In 2003 and 2003, Discovery acquired academic film companies such as AGC, AIMS Multimedia, Clearvue & SVE to form Discovery Education. In March 2007, Discovery sold its stake in Travel Channel back to Cox Communications, in exchange for the stake in Discovery that Cox owned. Cox would sell the controlling interest in the channel to Scripps Networks Interactive in 2009. In June 2008, Discovery Home was replaced by Planet Green, a network devoted to environmentalism and ecological living. On January 15, 2008, Discovery announced that it had entered into a joint venture with Oprah Winfrey's Harpo Productions to re-launch Discovery Health as a new service, OWN: The Oprah Winfrey Network, in 2009. In 2008, Discovery Times was re-launched as Investigation Discovery, a new brand that would be dedicated to true crime programs and documentaries. On April 30, 2009, Discovery announced a joint venture with Hasbro to re-launch Discovery Kids as a new youth- and family-oriented entertainment channel; the channel named The Hub, launched on October 10, 2010.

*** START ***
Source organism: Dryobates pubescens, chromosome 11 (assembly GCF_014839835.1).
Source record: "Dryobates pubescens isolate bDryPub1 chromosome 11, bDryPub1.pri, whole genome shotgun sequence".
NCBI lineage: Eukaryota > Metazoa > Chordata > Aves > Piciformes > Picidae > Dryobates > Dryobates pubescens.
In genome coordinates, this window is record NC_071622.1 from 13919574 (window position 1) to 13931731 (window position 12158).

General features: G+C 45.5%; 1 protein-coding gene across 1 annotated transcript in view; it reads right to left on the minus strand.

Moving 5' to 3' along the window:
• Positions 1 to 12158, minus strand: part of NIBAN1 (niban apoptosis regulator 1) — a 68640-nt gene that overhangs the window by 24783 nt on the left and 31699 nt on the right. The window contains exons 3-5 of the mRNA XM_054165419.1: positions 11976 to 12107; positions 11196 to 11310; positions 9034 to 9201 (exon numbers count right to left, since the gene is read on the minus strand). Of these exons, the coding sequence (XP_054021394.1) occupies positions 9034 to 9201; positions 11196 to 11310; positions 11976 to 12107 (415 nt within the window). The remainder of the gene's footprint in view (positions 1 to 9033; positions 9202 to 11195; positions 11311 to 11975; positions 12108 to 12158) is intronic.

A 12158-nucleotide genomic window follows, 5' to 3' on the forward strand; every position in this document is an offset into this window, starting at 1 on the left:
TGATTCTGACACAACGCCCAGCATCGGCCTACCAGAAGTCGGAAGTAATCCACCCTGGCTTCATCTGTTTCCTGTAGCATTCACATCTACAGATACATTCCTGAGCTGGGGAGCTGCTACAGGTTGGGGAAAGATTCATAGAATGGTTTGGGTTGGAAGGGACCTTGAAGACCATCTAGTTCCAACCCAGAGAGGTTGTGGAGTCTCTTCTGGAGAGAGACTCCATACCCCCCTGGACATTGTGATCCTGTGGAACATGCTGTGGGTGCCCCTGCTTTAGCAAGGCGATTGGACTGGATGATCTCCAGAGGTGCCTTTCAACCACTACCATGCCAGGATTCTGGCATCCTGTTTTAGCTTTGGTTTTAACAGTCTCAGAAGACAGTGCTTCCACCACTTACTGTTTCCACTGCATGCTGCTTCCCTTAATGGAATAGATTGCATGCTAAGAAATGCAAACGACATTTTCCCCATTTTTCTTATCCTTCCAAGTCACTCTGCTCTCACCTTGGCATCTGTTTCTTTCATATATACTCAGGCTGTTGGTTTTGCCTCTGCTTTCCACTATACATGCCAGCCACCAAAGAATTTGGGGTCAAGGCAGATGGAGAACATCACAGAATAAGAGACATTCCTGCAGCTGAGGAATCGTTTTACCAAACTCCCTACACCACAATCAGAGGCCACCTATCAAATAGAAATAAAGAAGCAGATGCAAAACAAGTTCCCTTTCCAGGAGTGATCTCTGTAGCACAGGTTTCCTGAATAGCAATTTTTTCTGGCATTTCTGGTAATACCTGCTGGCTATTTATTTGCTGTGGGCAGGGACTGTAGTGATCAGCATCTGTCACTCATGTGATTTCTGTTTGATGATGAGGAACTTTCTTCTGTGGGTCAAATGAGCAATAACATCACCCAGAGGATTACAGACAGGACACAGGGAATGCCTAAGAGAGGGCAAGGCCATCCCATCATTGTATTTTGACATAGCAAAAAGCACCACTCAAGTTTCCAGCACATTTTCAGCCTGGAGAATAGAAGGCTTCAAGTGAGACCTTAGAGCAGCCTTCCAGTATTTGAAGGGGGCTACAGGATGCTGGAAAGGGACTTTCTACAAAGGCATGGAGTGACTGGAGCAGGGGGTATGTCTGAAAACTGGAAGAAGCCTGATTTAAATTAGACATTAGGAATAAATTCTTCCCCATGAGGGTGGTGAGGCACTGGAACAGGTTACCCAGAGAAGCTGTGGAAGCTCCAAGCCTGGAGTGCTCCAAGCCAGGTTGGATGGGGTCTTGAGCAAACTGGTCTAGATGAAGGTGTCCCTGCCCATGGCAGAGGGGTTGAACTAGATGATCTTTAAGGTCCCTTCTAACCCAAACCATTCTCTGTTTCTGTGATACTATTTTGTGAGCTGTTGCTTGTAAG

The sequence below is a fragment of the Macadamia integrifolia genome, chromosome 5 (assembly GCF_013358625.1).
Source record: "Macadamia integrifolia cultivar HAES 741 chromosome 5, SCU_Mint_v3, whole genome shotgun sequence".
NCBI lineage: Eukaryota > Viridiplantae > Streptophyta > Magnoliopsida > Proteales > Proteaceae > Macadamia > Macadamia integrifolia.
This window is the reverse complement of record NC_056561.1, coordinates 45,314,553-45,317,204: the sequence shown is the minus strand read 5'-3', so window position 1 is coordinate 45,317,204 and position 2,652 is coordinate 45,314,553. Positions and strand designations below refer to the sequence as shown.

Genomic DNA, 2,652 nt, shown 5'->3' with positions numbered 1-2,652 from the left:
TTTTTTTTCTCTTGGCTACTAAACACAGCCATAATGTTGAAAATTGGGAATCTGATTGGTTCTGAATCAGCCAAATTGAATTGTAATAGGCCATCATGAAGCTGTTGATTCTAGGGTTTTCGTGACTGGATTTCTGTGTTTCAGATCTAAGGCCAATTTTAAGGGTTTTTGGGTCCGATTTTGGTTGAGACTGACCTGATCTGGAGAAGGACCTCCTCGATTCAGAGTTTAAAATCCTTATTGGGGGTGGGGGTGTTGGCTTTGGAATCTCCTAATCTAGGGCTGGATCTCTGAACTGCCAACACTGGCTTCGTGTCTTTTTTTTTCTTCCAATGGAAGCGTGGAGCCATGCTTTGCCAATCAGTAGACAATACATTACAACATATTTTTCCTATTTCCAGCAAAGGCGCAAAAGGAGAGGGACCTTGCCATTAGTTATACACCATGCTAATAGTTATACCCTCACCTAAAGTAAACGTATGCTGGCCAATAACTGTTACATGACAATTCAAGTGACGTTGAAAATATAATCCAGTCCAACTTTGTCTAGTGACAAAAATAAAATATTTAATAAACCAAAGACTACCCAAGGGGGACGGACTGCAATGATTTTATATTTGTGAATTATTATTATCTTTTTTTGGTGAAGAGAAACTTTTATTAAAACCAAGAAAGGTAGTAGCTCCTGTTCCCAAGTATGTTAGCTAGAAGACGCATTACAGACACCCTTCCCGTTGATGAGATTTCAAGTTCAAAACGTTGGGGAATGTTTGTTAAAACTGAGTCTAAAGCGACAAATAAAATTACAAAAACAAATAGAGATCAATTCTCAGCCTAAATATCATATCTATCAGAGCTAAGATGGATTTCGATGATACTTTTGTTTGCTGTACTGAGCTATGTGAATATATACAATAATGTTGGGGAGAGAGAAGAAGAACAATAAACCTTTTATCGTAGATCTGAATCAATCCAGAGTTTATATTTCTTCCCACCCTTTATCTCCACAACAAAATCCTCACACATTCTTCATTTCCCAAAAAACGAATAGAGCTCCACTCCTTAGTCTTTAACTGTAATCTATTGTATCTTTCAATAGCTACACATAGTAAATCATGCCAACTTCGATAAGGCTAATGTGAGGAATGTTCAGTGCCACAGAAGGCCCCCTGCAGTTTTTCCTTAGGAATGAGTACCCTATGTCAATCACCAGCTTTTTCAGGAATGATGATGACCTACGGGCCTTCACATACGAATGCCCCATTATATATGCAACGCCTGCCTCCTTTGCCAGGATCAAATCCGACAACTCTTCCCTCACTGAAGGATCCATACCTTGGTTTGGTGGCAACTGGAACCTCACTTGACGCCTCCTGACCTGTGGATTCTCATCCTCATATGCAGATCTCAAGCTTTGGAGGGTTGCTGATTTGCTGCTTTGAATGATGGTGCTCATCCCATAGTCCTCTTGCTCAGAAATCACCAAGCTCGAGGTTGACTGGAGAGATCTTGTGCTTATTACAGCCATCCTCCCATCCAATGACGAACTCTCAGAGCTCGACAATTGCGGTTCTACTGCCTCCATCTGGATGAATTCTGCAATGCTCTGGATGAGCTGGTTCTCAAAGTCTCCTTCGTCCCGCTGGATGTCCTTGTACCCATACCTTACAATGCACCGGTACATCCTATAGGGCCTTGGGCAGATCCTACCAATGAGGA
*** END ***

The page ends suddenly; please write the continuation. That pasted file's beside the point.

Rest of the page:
After multiple delays, OWN launched on January 1, 2011. On March 17, 2009, Discovery Communications sued Amazon.com for patent infringement by its Kindle e-reader line, regarding "secure distribution of electronic text and graphics to subscribers and secure storage". The patents were developed by Discovery founder John Hendricks, developing technologies related to e-books and the digitization of television programs. While Discovery had divested the television-related patents, it retained the e-book patents. Amazon subsequently accused Discovery of violating a patent for an "Internet-based customer referral system". On October 4, 2011, due to the wider implementation of high-definition feeds for mainstream cable channels, HD Theater was re-launched as Velocity, a new "upscale male" network focusing on automotive programming. On May 28, 2012, Planet Green was re-launched as Destination America. In January 2014, Discovery launched a website that aggregates online education content. In May 2014, Discovery and its shareholder Liberty Media acquired British television studio All3Media for $930 million in a 50/50 joint venture.